eOne Full-Year Earnings Rise, but Film Revenue Drops

Courtesy of MPA/STX
'Molly's Game' was among eOne's film releases in the latest fiscal year

The studio cites "volume and mix of titles compared to the higher-profile releases in the prior year" as reasons for the weaker film results, while 'Peppa Pig' remained a strong performer.

Independent studio Entertainment One on Tuesday posted a higher full fiscal-year profit, but revenue fell 4 percent as weaker film results more than offset improved performances in its TV and family units, the latter driven by the success of children’s series Peppa Pig and PJ Masks.

eOne said its pretax profit for the fiscal year ended in March more than doubled to 78 million pounds, or $105 million, thanks to lower restructuring costs and strength in the TV and family businesses. Adjusted for one-off costs, pretax profit rose 11 percent to 144 million pounds, or $194 million. Revenue dropped to 1.05 billion pounds, or $1.41 billion. 

Family division revenue jumped a better-than-expected 50 percent as Peppa Pig performed well in China, selling more than 40 million books there since its launch in the country in April 2016.

TV unit revenue increased 19 percent, "driven by the strong production slate," including Designated Survivor, which ABC recently canceled.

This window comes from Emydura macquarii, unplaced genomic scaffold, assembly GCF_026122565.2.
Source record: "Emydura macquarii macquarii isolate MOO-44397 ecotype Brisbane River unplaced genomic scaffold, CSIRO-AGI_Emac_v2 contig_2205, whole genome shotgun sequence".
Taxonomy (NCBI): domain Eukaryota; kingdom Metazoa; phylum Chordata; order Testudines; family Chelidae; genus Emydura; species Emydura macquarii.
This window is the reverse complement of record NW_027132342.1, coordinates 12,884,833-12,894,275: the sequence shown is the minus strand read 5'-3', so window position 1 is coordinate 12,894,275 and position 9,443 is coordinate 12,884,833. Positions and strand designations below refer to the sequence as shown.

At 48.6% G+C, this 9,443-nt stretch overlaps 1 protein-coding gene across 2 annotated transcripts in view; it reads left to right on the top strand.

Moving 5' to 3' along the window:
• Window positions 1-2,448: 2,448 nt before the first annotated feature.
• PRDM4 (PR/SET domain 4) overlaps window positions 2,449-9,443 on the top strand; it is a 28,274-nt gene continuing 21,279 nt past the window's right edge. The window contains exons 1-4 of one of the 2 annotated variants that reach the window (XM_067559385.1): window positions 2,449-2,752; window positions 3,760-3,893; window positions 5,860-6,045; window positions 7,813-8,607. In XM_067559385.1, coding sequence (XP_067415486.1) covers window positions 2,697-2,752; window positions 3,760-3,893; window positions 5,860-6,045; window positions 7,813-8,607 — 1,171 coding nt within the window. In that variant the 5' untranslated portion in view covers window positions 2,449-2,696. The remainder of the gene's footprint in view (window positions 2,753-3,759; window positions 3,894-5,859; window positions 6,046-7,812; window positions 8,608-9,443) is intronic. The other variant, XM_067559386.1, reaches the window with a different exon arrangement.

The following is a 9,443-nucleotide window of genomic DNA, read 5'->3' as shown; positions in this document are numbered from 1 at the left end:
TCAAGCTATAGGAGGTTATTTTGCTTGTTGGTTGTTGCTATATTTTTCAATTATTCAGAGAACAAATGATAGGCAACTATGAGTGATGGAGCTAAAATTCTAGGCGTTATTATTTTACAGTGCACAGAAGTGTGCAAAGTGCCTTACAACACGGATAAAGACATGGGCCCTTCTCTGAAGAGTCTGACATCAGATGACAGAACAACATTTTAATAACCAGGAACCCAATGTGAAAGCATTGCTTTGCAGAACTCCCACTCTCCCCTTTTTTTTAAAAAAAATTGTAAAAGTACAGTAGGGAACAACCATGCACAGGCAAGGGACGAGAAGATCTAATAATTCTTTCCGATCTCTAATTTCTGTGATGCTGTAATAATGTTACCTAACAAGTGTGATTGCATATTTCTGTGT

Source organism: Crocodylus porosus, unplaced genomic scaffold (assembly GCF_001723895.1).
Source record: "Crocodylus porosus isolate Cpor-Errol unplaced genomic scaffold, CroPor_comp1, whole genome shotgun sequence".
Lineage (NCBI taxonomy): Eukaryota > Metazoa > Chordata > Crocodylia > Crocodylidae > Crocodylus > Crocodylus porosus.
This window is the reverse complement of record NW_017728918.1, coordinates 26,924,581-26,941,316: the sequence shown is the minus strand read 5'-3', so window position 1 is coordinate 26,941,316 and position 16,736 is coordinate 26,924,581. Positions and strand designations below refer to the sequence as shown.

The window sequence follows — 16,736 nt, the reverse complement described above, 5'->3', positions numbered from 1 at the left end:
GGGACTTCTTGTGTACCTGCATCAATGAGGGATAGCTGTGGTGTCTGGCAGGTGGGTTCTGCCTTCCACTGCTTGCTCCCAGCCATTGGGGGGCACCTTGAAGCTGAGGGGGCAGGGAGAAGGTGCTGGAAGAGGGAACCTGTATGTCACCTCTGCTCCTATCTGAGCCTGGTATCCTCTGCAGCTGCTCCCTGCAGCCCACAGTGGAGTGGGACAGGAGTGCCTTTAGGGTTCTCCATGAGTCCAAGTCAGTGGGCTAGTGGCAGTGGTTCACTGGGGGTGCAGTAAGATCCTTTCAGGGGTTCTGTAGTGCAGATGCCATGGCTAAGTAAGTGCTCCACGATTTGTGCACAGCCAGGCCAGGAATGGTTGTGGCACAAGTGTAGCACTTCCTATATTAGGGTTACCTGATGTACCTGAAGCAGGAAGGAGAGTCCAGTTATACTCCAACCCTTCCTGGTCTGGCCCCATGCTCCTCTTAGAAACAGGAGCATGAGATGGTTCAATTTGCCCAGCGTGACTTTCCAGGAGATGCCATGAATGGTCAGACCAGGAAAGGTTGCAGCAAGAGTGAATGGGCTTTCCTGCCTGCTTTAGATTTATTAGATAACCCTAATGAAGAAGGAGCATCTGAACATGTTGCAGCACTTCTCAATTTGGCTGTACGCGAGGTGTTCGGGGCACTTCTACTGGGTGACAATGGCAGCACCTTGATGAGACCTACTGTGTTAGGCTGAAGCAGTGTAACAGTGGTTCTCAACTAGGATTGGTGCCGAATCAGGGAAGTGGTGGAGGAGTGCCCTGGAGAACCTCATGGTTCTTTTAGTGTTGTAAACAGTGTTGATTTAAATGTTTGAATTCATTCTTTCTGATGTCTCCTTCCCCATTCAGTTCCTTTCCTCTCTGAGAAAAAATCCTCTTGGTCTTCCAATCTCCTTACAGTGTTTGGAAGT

But eOne's film revenue fell 32 percent, with earnings in the unit down 33 percent. 

Theatrical revenue fell 41 percent as the company's total number of film releases dropped to 144 from 172 in the prior year and the number of individual film releases in the year declined from 102 to 85. "The decrease in revenue is a
result of volume and mix of titles compared to the higher-profile releases in the prior year, which included The BFG, The Girl on the Train and Arrival," eOne said. The latest year's releases included Molly’s Game, The Post and I, Tonya

“Entertainment One has delivered another year of double-digit growth in profits and earnings," said eOne chairman Allan Leighton. "This has been accomplished against the backdrop of continued change across the content industries and the evolution of the group to fully align itself with its creative partners and customers."

Said CEO Darren Throop: "The reshaping of the film businesses is progressing well as we focus increasingly on our production activities with important partners, such as Steven Spielberg and Brad Weston. This transition will enable us to improve the return on investment in film content and at the same time reduce risks across the business."

As of the new fiscal year that started in April, the company has combined its film and TV divisions into one segment.